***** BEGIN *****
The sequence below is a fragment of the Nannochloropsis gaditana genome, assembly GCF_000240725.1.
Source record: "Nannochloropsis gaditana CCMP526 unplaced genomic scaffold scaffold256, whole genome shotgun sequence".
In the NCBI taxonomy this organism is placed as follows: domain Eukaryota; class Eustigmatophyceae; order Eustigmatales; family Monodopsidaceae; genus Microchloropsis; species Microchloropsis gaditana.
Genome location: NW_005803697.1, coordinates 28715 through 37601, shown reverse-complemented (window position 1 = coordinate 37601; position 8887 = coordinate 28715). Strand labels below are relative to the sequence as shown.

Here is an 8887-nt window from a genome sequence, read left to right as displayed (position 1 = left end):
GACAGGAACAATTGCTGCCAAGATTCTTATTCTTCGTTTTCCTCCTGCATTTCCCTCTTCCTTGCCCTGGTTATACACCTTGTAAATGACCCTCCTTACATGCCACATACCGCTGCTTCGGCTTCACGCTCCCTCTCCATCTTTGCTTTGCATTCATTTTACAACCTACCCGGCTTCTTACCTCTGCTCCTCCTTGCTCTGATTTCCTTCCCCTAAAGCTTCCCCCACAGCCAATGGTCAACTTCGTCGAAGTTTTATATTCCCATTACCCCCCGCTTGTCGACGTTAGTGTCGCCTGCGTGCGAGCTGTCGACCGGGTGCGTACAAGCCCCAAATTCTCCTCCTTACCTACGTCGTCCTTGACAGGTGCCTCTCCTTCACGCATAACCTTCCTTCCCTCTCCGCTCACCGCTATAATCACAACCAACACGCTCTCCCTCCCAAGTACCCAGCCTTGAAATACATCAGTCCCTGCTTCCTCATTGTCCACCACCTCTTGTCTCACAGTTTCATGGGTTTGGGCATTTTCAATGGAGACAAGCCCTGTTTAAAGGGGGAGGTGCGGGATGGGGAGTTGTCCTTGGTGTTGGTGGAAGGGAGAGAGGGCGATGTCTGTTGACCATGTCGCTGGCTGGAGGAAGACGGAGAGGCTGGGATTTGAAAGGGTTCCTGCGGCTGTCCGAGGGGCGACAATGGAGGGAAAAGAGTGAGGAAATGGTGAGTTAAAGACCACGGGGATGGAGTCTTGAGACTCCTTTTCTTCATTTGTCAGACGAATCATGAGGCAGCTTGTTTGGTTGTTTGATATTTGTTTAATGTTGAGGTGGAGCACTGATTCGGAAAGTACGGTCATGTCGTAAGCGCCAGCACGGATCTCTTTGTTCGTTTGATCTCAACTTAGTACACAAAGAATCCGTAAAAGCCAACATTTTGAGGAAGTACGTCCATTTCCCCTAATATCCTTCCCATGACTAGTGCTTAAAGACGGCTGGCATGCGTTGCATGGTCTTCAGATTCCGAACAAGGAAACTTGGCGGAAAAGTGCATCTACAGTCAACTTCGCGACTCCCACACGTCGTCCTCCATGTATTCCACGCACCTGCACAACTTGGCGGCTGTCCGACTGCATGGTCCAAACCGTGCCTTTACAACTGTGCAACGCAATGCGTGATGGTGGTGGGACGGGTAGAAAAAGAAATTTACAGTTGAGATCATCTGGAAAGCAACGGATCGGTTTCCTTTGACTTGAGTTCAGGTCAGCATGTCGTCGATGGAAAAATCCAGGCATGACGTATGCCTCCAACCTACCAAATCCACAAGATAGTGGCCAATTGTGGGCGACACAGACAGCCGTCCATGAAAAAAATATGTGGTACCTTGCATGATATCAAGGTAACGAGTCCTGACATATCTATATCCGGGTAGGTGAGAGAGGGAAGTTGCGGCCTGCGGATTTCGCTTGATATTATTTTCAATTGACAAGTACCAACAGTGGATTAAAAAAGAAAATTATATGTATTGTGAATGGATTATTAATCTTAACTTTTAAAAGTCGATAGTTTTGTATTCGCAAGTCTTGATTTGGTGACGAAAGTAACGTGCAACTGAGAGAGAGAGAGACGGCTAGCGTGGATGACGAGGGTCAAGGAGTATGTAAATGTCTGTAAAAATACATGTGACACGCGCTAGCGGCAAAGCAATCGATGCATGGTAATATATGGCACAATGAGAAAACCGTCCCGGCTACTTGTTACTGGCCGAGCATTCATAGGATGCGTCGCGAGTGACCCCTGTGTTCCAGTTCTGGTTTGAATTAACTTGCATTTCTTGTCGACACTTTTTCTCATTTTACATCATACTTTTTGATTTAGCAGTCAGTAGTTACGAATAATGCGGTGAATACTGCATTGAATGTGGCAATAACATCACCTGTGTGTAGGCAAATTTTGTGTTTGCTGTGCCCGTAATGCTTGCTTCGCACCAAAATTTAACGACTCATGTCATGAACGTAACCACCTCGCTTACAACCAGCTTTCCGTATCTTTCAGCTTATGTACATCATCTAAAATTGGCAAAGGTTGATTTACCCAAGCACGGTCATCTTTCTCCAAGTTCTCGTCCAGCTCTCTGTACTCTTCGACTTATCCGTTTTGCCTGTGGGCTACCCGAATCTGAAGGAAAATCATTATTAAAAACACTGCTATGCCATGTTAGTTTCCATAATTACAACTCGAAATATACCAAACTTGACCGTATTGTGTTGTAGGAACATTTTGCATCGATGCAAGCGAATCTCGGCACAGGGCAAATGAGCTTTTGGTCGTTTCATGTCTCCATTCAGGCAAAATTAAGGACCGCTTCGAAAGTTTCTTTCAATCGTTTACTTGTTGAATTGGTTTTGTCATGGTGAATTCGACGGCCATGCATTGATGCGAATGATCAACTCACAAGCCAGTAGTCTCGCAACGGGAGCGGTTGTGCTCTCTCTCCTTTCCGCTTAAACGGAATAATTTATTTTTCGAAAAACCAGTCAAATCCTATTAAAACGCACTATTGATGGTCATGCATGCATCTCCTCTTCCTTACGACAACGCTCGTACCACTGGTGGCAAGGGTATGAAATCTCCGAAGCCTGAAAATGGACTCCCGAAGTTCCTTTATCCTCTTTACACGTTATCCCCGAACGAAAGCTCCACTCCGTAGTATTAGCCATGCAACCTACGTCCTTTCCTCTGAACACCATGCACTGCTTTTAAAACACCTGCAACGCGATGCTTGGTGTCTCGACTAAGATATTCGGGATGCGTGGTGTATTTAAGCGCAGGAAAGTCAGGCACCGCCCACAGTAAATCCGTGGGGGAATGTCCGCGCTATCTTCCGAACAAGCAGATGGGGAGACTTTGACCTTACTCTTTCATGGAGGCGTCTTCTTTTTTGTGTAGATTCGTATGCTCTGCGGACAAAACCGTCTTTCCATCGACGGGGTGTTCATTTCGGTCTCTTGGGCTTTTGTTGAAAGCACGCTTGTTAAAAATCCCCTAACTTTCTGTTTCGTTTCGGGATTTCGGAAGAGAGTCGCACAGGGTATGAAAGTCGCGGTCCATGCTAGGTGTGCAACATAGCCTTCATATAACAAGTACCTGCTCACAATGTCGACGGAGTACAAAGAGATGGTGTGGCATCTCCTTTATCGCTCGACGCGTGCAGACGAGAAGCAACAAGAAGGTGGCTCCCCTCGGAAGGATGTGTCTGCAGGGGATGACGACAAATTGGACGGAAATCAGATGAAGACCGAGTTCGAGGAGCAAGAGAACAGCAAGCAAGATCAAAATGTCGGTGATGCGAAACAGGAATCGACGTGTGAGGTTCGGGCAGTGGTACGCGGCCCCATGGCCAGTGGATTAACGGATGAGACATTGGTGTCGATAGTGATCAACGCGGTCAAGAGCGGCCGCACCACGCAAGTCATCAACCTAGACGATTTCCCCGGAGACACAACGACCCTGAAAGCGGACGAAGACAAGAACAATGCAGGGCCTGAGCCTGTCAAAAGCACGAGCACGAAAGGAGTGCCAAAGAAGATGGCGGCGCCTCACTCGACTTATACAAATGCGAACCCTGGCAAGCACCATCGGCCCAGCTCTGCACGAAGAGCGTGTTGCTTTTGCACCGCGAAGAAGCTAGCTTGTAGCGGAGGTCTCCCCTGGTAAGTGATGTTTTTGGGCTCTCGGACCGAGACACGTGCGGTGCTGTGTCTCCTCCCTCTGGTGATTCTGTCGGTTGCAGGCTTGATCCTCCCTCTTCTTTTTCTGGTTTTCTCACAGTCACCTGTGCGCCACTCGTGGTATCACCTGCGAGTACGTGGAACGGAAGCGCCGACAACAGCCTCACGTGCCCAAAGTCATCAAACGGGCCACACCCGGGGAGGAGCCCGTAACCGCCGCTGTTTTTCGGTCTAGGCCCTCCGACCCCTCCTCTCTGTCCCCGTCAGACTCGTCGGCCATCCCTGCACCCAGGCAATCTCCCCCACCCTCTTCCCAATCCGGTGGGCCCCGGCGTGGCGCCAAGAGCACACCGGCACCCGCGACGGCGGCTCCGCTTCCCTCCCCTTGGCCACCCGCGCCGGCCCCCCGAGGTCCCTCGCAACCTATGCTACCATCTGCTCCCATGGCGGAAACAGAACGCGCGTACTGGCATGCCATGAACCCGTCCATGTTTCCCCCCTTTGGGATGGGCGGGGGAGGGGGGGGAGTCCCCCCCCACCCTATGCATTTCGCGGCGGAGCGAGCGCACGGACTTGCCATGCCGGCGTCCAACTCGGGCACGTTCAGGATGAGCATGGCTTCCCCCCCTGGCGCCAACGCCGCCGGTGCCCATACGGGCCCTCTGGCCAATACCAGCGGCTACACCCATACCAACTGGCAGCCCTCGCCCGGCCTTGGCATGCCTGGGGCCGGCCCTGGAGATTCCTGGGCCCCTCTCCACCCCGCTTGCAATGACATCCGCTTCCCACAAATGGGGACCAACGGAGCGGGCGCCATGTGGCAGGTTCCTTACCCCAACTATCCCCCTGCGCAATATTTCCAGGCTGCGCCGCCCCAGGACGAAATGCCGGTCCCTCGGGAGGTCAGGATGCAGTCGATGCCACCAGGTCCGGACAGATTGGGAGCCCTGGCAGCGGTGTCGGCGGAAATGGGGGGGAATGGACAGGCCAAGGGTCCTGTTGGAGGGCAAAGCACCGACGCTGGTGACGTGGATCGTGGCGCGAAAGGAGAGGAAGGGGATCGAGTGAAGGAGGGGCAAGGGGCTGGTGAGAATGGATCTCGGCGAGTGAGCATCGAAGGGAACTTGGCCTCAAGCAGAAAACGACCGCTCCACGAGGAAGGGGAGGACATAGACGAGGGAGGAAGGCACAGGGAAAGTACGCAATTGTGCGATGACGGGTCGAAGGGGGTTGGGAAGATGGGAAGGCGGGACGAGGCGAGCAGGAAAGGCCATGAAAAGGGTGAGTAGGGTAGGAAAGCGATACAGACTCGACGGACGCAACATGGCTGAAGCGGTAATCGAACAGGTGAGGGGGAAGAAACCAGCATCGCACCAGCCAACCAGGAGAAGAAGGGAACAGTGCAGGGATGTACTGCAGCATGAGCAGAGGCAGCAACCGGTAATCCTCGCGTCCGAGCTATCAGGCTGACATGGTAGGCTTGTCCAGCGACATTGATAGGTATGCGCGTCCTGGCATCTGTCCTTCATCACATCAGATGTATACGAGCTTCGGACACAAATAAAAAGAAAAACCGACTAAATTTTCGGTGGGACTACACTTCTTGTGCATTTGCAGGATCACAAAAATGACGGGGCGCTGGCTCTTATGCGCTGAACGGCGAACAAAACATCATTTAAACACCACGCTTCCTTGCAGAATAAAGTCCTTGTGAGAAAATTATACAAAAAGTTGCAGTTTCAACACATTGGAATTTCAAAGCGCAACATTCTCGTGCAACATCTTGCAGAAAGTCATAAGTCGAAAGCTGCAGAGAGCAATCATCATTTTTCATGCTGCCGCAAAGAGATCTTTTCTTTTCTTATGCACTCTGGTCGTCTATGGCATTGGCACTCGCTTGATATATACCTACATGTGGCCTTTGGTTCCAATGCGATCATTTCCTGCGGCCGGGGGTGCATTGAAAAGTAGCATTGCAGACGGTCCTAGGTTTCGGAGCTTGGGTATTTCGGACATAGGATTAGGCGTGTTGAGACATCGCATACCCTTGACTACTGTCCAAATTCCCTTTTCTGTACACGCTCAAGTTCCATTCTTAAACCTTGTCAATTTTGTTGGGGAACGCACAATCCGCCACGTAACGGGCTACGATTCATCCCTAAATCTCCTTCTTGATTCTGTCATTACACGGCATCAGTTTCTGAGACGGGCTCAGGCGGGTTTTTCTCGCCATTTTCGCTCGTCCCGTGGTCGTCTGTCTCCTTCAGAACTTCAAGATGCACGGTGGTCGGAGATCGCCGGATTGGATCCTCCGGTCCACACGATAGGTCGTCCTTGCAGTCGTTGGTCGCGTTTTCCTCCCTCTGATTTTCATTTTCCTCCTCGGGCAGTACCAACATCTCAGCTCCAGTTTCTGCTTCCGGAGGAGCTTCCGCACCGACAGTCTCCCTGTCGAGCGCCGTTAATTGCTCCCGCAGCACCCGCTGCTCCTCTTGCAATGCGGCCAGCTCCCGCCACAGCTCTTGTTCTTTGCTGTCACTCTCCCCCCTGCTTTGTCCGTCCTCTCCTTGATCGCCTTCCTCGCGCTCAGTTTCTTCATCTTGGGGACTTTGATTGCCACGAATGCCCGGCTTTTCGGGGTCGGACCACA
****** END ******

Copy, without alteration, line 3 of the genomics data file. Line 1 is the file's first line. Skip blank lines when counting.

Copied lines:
In the NCBI taxonomy this organism is placed as follows: domain Eukaryota; class Eustigmatophyceae; order Eustigmatales; family Monodopsidaceae; genus Microchloropsis; species Microchloropsis gaditana.